## What is my Swedish math degree equivalent to?

Yes you are more than equivalent to an American BSc Degree in Mathematics. Very easy you can get your Masters Degree im Mathematics from Canadian University and you can teach math at The Community College in Canada.
 So in average, what kind of courses does a typical masters-student in the US take then? This is usually for two years, right?
 You can try e-mailing a US university and asking them what the equivilant would be. My guess, judging by the name, is that it is similar to an MSc. Judging by the time frame, though, I would say a BS. Again, contact a university in the US if you want to know for sure.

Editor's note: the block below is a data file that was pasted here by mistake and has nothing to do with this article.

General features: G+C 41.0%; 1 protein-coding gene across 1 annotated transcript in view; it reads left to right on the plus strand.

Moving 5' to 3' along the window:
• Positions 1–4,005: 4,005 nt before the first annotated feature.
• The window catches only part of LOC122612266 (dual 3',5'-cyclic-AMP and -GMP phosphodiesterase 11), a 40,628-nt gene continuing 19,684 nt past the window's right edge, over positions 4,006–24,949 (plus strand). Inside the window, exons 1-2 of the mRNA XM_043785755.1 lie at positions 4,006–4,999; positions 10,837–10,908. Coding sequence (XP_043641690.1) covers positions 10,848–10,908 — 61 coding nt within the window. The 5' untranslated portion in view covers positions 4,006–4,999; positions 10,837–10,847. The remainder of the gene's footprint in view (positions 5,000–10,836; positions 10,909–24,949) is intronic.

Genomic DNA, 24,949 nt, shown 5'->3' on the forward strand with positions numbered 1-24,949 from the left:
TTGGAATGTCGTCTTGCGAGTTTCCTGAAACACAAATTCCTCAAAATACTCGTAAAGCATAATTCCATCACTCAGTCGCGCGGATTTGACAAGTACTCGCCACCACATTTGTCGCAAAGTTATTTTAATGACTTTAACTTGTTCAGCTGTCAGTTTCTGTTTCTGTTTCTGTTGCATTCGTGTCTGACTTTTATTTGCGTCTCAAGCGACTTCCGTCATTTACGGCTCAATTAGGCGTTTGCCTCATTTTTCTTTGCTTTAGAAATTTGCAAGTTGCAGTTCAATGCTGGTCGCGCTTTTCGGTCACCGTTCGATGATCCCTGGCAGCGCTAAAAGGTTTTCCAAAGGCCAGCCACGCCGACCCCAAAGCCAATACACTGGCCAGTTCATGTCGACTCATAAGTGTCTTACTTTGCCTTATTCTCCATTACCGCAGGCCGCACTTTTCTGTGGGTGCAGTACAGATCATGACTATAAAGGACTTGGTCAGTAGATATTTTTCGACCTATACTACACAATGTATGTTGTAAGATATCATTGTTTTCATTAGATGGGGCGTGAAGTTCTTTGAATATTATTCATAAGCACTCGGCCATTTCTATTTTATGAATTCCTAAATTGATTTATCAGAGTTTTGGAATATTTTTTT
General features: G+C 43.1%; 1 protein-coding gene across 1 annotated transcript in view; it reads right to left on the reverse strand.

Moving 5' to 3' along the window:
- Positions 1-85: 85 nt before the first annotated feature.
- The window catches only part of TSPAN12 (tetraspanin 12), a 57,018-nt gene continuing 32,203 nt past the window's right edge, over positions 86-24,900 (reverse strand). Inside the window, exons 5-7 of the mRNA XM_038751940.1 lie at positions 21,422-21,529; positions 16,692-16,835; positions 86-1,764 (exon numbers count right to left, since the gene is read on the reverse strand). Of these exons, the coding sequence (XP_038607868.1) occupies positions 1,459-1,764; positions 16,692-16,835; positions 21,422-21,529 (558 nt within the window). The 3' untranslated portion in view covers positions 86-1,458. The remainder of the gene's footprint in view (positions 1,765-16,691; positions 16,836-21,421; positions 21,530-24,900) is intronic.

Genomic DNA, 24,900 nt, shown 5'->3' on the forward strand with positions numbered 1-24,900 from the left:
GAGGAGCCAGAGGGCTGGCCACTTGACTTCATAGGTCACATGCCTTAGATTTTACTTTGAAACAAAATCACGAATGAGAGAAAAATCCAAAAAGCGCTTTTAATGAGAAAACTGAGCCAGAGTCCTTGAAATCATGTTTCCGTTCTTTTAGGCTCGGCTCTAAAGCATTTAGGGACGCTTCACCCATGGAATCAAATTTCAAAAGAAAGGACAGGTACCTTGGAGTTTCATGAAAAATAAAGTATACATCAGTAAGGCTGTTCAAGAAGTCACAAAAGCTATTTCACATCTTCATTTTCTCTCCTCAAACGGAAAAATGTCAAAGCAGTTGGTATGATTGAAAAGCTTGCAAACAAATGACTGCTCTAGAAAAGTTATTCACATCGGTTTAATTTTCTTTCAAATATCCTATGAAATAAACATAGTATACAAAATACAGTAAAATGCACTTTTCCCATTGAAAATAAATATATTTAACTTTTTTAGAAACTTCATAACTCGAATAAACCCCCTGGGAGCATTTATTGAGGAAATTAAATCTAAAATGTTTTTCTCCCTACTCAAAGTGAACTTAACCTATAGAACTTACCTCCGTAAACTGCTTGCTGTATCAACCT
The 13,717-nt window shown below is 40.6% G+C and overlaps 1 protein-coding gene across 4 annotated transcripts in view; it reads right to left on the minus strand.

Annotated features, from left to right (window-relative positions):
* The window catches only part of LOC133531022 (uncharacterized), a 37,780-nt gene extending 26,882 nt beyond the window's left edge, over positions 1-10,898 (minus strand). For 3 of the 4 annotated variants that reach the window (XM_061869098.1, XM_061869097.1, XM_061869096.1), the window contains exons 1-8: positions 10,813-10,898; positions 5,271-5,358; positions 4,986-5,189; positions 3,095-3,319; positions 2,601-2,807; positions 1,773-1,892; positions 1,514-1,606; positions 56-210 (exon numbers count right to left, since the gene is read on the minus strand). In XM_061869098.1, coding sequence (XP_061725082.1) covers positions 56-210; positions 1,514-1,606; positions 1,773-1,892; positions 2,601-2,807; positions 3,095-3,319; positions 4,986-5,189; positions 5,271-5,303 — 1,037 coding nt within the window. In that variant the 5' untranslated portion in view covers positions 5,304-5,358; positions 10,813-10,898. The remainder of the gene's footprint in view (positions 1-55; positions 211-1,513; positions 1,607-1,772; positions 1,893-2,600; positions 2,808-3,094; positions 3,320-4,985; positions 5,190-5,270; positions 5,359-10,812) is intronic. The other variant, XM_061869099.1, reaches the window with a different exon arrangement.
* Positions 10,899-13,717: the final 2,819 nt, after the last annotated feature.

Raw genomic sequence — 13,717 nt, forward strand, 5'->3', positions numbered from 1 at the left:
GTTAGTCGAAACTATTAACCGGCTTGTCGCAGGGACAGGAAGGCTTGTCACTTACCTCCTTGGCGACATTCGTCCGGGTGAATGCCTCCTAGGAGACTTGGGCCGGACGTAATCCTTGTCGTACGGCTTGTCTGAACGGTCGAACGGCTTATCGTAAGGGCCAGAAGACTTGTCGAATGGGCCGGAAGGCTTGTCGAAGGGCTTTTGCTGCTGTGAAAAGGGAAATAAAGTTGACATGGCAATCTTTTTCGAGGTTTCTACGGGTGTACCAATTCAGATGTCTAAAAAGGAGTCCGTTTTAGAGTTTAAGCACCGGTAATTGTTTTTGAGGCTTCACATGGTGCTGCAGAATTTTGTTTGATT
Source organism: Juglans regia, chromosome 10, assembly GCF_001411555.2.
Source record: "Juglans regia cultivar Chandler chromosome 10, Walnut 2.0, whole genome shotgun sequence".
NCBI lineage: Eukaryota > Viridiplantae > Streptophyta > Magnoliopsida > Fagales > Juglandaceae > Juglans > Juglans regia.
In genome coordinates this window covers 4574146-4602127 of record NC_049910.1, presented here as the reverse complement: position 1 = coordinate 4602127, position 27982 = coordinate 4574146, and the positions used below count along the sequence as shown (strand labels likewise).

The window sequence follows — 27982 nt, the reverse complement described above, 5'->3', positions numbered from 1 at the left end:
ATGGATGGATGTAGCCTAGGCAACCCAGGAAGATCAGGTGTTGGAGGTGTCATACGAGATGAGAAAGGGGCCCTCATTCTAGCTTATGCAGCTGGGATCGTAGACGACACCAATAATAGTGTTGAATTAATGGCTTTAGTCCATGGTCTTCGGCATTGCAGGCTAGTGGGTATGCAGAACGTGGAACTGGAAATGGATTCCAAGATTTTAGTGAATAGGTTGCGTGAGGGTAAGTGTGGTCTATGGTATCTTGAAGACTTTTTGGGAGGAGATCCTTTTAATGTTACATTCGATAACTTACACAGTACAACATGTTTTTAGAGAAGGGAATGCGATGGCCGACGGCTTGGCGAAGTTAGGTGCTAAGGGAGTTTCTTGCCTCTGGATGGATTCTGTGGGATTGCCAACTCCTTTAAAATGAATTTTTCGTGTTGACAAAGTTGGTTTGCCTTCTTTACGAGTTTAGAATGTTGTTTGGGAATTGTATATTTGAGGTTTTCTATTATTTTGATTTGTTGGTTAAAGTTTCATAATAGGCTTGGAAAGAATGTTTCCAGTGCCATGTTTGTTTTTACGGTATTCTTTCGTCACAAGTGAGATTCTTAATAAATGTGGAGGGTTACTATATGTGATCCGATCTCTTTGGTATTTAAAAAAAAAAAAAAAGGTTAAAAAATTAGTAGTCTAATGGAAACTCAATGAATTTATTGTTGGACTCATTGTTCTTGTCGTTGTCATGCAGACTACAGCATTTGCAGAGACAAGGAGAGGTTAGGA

Judging by the time frame, though, I would say a BS.
You have to take into consideration that Swedish universities don't require you to take any courses outside of your major.

I don't really know the answer (although I am also in a Swedish mathematics program, hoping to get a Swedish MSc), but I'd say the most important determinant is this: do American BS programs (in math) require students to write something on (or above) the level of a Swedish "magistersuppsats" (master's thesis)?